Twenty-six million children and young people under 18 in the European Union today are at risk of poverty or social exclusion. Of the EU’s population as a whole, 24.6% are at risk: around 122 million people. As austerity continues to bite, governments have not made it a priority to mitigate the effects on those most at risk, and as a consequence, economic recovery is not bringing with it a commensurate improvement in opportunities for the EU’s most vulnerable citizens.
The Bertelsmann Stiftung’s new report, Social Justice in the EU – Index Report 2015, which annually assesses the development of social justice in the 28 EU countries, shows that the EU has a long way to go if it is to return to the levels of social justice seen before the crash – and so far, there are few indications that most EU states are prepared to do what it takes to turn the tide.
The social divide between northern and southern Europe is growing larger, as the crisis-hit states of the south continue to struggle. In Greece, 36% of the population is at risk of poverty or social exclusion; in Spain, 29.2%; and in Portugal, 27.5%. The latter two countries have seen their economic prospects brighten in recent years, but this improvement has not brought relief to those most vulnerable: in fact, the number of people under threat of poverty in both Spain and Portugal has risen since last year’s study.
But even the countries that top the Social Justice Index, Sweden, Denmark, Finland and the Netherlands, are performing worse on social justice than they did before the crash – indicating that comparative economic strength alone is not enough to ensure that all citizens have opportunities to thrive.
Sound social policy, and not simply the pursuit of growth, is the best tool to ensure social justice. Coming in at number five on the Social Justice Index, the Czech Republic is no economic powerhouse. As a country that relies on exports, decrease in demand abroad caused GDP to drop during the financial crisis, although growth has now returned – in the first quarter of 2015, the Czech Republic’s economy grew by 4.2%, the highest growth rate in the EU.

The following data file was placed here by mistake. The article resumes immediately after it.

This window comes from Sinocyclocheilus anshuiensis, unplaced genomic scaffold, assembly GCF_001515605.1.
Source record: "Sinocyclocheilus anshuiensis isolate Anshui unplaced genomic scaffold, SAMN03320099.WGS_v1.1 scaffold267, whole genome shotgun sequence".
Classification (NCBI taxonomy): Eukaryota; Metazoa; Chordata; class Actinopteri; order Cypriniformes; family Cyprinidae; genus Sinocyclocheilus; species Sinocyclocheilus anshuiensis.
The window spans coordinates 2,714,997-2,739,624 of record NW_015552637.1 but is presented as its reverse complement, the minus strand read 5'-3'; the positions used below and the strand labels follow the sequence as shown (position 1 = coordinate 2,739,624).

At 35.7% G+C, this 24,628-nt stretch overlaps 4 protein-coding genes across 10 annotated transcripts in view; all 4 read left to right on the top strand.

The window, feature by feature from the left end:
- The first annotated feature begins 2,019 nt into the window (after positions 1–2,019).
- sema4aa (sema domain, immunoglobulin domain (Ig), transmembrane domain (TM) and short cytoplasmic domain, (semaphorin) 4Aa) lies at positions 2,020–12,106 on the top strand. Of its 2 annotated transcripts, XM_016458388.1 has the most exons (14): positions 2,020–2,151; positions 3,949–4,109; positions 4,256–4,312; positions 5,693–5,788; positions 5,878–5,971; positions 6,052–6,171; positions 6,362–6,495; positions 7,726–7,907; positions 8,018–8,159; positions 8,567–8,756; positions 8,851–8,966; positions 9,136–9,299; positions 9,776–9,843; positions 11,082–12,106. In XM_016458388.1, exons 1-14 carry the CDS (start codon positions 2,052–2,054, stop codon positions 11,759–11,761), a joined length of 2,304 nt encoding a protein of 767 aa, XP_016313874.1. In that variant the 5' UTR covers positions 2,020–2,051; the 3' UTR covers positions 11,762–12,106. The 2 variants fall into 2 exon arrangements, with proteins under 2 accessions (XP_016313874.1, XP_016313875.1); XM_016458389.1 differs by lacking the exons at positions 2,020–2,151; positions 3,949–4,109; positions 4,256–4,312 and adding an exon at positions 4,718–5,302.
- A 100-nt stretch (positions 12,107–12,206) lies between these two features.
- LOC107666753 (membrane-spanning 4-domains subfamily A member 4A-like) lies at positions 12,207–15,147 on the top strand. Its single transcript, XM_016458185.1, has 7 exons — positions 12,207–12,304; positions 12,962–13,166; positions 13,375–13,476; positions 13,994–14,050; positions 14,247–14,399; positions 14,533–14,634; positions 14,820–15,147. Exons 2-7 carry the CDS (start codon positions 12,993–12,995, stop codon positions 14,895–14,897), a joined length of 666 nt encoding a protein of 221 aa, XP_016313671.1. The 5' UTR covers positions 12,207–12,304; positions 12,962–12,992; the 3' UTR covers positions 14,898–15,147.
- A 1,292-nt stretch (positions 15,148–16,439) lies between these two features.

But throughout the crisis, faltering growth did not have a serious impact on the Czech Republic’s performance in social justice. In the Social Justice Index for 2008, the country scored 6.65; in 2011, 6.67; in 2014, 6.57; and in this year’s report, 6.68, above pre-crisis levels.
The Czech Republic is the best in the EU at poverty prevention: 14.6% of the country’s population are at risk of poverty or social exclusion, as compared to the EU average of 24.6%. Of children and young people under 18, 16.4% are at risk, compared with an EU average of 27.9%. After social transfers, only 8.6% of the population receive 60% or less of the country’s median income.
By contrast, the United Kingdom is placed 13th on the index as a whole, and 15th on poverty prevention with a score that has declined from 5.75 in 2011 to 5.09 this year: this despite the fact that the UK has the fifth largest economy in the world, and that its GDP has rebounded from its crisis low point of $2,309 billion in 2009 to $2,941.89 billion in 2014, close to 2007’s pre-crisis high of $2,963.1 billion.
Almost a third (32.6%) of young people and children under 18 are at risk of poverty or social exclusion, and 10.5% of the country’s young people are suffering severe material deprivation. Since 2010, the government’s aim in coping with the results of the crisis has been to reduce the deficit and foster growth – but in the absence of adequate policies to ensure that this growth benefits all members of society, the government’s child policy commission head has stated that the country “is not on track to eradicate child poverty by 2020”, and an independent report in 2013 found that poverty in the country was at its worst level in 30 years.
It is important that policy-makers acknowledge the positive-sum-relationship between greater social justice and growth. Enhancing equal opportunities and reducing inequalities can be conducive to long-term growth. If their aim is to shore up growth, governments would do well to take a broader view: the best guarantee of future growth is to ensure that, in the here and now, growth does not come at the expense of the well-being of society at large.
Authors: Daniel Schraad-Tischler is Senior Project Manager at Bertelsmann Stiftung where he heads the Sustainable Governance Indicators project. He is the author of “Social Justice in the EU – Index Report 2015”. Justine Doody writes for the Bertelsmann Stiftung’s SGI News and BTI Blog.
Image: A boy looks at a man sleeping while asking for alms outside a branch of Spain’s nationalized lender Bankia in Madrid July 26, 2013. REUTERS/Susana Vera